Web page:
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Agreement On Technical Cooperation Between Iso And Cen

Among the expected benefits of using this agreement are: as a result, the agreement contains two essential forms for the joint development of standards: the mode under ISO leadership and the mode under the direction of the NEEC, in which documents developed within one agency are notified for simultaneous approval by the other. The NEC is working closely with the International Standards Organization (ISO) following the technical cooperation agreement between ISO and the CEN (Vienna Convention), which was formally adopted in 1991. Nevertheless, the Vienna agreement allows the CEN or ISO to carry out standardisation activities on the same subject if deemed necessary. The Joint ISO-CEN Coordinating Group of the Technical Boards plays an important strategic role in monitoring the implementation of the Viennese Agreement and consulting with the CEN`s Senior Technical Committee and the ISO Technical Technical Committee on all matters related to the Viennese Agreement, including the need for revisions. In September 2001, a revised version (version 3.3) of the „Vienna” agreement was published, which reduced the agreement itself to the essential principles of cooperation between ISO and the NEC. Overall, the current version of international standardization gives priority and gives more importance to ISO leadership than previous versions. For example, ISO standards can only be revised under ISO`s direction, regardless of their origin. In 1996, CENELEC and the CIS signed the Dresden Agreement to create the framework for an intensive consensus process between the development of European and international standards in the electricity sector. The close interdependence of European and international standardisation activities by the Vienna and Dresden agreements has resulted in approximately 31% and 76% of all European standards adopted by CEN and CENELEC now technically equivalent to or identical to ISO and CIS standards. This high proportion of uniform standards facilitates the implementation of the WTO Agreement on Technical Barriers to Trade (OTC) in the global market. In order to avoid duplication between de-derisation at international and European level, to the benefit of contributors and users of standards, as well as to improve the effectiveness of standardisation at European and international level, CEN and CENELEC have signed agreements with their respective international partners, the International Standards Organisation (ISO) and the International Electrotechnical Commission (IEC) on the rules of cooperation.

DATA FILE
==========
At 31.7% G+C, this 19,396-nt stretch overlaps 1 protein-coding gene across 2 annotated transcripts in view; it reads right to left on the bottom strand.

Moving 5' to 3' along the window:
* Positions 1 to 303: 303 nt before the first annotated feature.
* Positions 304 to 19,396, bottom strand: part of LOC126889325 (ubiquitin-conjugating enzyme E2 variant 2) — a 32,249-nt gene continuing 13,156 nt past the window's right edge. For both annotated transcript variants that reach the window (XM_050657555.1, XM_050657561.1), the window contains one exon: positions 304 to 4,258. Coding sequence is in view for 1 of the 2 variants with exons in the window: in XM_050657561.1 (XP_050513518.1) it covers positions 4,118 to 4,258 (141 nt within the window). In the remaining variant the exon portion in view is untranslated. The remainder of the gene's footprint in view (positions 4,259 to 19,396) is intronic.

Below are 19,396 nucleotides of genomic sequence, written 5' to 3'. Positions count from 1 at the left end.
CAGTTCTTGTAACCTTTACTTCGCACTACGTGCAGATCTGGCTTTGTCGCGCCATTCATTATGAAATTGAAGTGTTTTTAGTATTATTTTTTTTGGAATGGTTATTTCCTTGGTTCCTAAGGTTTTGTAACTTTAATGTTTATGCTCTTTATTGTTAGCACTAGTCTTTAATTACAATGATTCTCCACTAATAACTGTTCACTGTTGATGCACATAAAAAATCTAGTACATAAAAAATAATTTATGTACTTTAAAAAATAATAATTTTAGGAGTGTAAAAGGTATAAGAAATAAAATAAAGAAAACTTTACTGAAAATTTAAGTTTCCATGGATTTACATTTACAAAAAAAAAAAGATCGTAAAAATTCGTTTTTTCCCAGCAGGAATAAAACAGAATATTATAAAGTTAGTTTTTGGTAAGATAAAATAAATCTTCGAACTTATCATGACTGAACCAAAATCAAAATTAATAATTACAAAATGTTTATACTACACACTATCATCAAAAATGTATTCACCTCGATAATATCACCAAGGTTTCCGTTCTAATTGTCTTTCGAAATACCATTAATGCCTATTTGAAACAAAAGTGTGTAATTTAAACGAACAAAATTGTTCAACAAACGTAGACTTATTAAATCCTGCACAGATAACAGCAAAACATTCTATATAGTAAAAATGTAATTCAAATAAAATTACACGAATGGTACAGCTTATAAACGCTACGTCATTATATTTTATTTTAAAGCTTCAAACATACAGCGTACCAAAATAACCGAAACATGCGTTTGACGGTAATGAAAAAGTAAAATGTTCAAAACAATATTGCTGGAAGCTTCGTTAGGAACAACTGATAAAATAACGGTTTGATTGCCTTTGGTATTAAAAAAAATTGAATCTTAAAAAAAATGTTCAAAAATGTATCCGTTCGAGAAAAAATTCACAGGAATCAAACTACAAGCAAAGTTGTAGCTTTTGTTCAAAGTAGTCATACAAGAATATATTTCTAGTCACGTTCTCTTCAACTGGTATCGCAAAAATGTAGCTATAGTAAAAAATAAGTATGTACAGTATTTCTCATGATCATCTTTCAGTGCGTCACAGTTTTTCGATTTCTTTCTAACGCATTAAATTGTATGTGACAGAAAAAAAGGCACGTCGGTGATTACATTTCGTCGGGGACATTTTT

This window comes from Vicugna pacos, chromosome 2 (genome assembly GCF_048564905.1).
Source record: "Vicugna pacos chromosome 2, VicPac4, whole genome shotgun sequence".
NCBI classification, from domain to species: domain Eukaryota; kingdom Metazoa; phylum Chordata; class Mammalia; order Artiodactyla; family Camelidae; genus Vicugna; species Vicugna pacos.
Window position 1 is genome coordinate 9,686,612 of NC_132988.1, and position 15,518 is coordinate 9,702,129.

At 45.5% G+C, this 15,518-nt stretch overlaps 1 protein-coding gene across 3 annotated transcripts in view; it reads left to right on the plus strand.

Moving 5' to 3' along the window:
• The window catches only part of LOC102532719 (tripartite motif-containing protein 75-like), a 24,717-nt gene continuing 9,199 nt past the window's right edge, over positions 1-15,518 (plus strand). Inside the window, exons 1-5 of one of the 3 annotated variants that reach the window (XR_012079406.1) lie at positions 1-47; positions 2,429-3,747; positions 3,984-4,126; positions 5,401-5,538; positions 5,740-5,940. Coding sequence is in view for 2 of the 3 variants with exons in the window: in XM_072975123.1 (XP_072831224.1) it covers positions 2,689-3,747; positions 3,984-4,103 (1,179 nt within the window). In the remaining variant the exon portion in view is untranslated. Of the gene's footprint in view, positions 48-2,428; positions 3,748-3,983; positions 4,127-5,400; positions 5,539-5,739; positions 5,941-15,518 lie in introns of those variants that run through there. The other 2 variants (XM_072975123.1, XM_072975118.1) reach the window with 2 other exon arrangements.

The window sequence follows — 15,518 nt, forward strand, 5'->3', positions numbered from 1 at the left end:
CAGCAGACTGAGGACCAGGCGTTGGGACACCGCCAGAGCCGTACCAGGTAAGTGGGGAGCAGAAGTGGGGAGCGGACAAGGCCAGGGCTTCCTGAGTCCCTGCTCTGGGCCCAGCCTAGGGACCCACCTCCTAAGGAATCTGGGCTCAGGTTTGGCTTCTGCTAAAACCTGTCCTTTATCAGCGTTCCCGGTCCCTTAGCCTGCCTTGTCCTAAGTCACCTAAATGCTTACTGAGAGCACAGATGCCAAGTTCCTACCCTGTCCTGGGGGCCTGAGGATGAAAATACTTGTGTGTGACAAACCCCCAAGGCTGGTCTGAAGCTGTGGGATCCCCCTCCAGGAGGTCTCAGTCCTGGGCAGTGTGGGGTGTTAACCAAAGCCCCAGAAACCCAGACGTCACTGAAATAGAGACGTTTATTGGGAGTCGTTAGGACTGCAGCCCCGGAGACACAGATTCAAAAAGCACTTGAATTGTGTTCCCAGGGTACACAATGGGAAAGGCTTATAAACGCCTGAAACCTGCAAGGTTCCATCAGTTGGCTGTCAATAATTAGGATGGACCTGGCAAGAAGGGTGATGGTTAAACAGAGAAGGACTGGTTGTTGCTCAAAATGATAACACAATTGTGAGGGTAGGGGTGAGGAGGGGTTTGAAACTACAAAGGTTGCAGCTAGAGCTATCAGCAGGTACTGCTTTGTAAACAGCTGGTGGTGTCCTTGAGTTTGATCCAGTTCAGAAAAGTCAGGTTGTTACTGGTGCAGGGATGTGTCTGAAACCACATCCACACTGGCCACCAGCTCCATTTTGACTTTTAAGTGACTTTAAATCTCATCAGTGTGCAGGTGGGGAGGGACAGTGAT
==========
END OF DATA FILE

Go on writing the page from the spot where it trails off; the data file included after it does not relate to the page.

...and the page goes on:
The Viennese Convention, signed in 1991 between the CEN and ISO, recognises the primacy of international standards and aims to simultaneously recognise standards at international and European level by improving information exchange and mutual representation at meetings. Either the NEEc or ISO take the lead in the development of a new standard and the related documents are submitted by both parties for simultaneous approval. This allows ISO members to influence the content of the CEN standard and vice versa. About 31% of the CEN standards are developed under the Viennese Convention. ISO is an independent non-governmental organization made up of members of national standards bodies from 163 countries. There are three categories of members: the agreement recognizes the primacy of international standards, but also recognizes that specific needs (for example. B in the European internal market) may require the development of standards for which a need has not been recognised at the international level. The prioritization of ISO work is also such that the NEC must in some cases carry out urgent work in the European context, but less so in the international context.

Unlike the CEN, CENELEC is committed to implementing, as far as possible, all new standardization projects implemented by the CIS at the international level.

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